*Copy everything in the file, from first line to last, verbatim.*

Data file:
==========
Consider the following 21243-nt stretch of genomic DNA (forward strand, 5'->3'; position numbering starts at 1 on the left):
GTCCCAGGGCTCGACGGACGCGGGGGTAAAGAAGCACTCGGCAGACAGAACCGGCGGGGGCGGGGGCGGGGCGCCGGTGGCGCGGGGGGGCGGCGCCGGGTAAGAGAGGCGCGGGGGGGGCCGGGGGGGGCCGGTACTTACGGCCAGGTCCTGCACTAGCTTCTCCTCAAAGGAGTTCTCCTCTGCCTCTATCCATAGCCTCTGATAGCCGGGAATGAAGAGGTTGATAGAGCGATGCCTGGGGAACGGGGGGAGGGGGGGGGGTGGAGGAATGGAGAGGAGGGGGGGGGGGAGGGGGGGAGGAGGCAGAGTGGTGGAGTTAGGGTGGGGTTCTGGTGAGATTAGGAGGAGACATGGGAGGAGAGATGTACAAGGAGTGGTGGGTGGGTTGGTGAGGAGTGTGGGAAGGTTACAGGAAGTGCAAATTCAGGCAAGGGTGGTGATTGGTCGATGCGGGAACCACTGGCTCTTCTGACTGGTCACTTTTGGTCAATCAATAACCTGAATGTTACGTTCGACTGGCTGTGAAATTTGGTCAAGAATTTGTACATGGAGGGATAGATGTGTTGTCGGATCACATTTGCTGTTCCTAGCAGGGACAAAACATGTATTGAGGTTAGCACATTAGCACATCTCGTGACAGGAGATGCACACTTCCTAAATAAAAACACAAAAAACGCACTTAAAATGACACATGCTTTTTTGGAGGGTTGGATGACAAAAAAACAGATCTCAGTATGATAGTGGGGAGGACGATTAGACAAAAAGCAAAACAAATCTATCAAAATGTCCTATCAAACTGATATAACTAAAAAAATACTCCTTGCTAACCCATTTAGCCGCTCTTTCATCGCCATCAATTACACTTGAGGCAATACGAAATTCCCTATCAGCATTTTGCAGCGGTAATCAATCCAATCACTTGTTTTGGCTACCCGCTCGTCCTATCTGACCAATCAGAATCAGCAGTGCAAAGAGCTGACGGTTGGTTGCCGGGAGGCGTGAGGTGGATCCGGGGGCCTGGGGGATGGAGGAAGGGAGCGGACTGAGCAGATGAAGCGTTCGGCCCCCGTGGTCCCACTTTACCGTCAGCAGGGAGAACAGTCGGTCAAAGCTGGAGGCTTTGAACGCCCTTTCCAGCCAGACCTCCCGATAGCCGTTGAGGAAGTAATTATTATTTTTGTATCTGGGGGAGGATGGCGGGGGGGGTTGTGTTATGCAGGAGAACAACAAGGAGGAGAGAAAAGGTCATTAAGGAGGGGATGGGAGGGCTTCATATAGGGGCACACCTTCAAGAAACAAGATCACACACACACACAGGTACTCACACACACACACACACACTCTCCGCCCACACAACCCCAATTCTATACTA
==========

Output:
Consider the following 21243-nt stretch of genomic DNA (forward strand, 5'->3'; position numbering starts at 1 on the left):
GTCCCAGGGCTCGACGGACGCGGGGGTAAAGAAGCACTCGGCAGACAGAACCGGCGGGGGCGGGGGCGGGGCGCCGGTGGCGCGGGGGGGCGGCGCCGGGTAAGAGAGGCGCGGGGGGGGCCGGGGGGGGCCGGTACTTACGGCCAGGTCCTGCACTAGCTTCTCCTCAAAGGAGTTCTCCTCTGCCTCTATCCATAGCCTCTGATAGCCGGGAATGAAGAGGTTGATAGAGCGATGCCTGGGGAACGGGGGGAGGGGGGGGGGTGGAGGAATGGAGAGGAGGGGGGGGGGGAGGGGGGGAGGAGGCAGAGTGGTGGAGTTAGGGTGGGGTTCTGGTGAGATTAGGAGGAGACATGGGAGGAGAGATGTACAAGGAGTGGTGGGTGGGTTGGTGAGGAGTGTGGGAAGGTTACAGGAAGTGCAAATTCAGGCAAGGGTGGTGATTGGTCGATGCGGGAACCACTGGCTCTTCTGACTGGTCACTTTTGGTCAATCAATAACCTGAATGTTACGTTCGACTGGCTGTGAAATTTGGTCAAGAATTTGTACATGGAGGGATAGATGTGTTGTCGGATCACATTTGCTGTTCCTAGCAGGGACAAAACATGTATTGAGGTTAGCACATTAGCACATCTCGTGACAGGAGATGCACACTTCCTAAATAAAAACACAAAAAACGCACTTAAAATGACACATGCTTTTTTGGAGGGTTGGATGACAAAAAAACAGATCTCAGTATGATAGTGGGGAGGACGATTAGACAAAAAGCAAAACAAATCTATCAAAATGTCCTATCAAACTGATATAACTAAAAAAATACTCCTTGCTAACCCATTTAGCCGCTCTTTCATCGCCATCAATTACACTTGAGGCAATACGAAATTCCCTATCAGCATTTTGCAGCGGTAATCAATCCAATCACTTGTTTTGGCTACCCGCTCGTCCTATCTGACCAATCAGAATCAGCAGTGCAAAGAGCTGACGGTTGGTTGCCGGGAGGCGTGAGGTGGATCCGGGGGCCTGGGGGATGGAGGAAGGGAGCGGACTGAGCAGATGAAGCGTTCGGCCCCCGTGGTCCCACTTTACCGTCAGCAGGGAGAACAGTCGGTCAAAGCTGGAGGCTTTGAACGCCCTTTCCAGCCAGACCTCCCGATAGCCGTTGAGGAAGTAATTATTATTTTTGTATCTGGGGGAGGATGGCGGGGGGGGTTGTGTTATGCAGGAGAACAACAAGGAGGAGAGAAAAGGTCATTAAGGAGGGGATGGGAGGGCTTCATATAGGGGCACACCTTCAAGAAACAAGATCACACACACACACAGGTACTCACACACACACACACACACTCTCCGCCCACACAACCCCAATTCTATACTA